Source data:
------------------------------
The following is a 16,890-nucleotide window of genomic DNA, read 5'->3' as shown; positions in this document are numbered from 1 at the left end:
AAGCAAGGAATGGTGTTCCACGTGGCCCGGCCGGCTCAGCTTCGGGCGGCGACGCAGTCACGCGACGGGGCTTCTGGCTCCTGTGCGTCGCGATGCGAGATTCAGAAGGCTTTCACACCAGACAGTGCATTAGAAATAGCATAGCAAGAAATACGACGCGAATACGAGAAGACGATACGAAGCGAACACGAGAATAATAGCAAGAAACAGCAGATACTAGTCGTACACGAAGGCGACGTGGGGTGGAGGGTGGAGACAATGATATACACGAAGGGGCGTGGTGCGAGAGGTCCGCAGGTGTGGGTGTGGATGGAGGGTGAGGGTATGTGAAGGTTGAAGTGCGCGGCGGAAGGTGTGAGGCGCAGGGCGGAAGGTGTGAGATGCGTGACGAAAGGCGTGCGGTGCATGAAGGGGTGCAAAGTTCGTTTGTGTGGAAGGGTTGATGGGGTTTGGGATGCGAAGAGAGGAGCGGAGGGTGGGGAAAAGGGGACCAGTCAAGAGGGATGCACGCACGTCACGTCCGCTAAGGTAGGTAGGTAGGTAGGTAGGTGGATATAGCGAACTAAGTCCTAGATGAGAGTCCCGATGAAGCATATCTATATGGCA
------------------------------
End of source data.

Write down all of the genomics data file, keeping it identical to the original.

The following is a 16,890-nucleotide window of genomic DNA, read 5'->3' as shown; positions in this document are numbered from 1 at the left end:
AAGCAAGGAATGGTGTTCCACGTGGCCCGGCCGGCTCAGCTTCGGGCGGCGACGCAGTCACGCGACGGGGCTTCTGGCTCCTGTGCGTCGCGATGCGAGATTCAGAAGGCTTTCACACCAGACAGTGCATTAGAAATAGCATAGCAAGAAATACGACGCGAATACGAGAAGACGATACGAAGCGAACACGAGAATAATAGCAAGAAACAGCAGATACTAGTCGTACACGAAGGCGACGTGGGGTGGAGGGTGGAGACAATGATATACACGAAGGGGCGTGGTGCGAGAGGTCCGCAGGTGTGGGTGTGGATGGAGGGTGAGGGTATGTGAAGGTTGAAGTGCGCGGCGGAAGGTGTGAGGCGCAGGGCGGAAGGTGTGAGATGCGTGACGAAAGGCGTGCGGTGCATGAAGGGGTGCAAAGTTCGTTTGTGTGGAAGGGTTGATGGGGTTTGGGATGCGAAGAGAGGAGCGGAGGGTGGGGAAAAGGGGACCAGTCAAGAGGGATGCACGCACGTCACGTCCGCTAAGGTAGGTAGGTAGGTAGGTAGGTGGATATAGCGAACTAAGTCCTAGATGAGAGTCCCGATGAAGCATATCTATATGGCA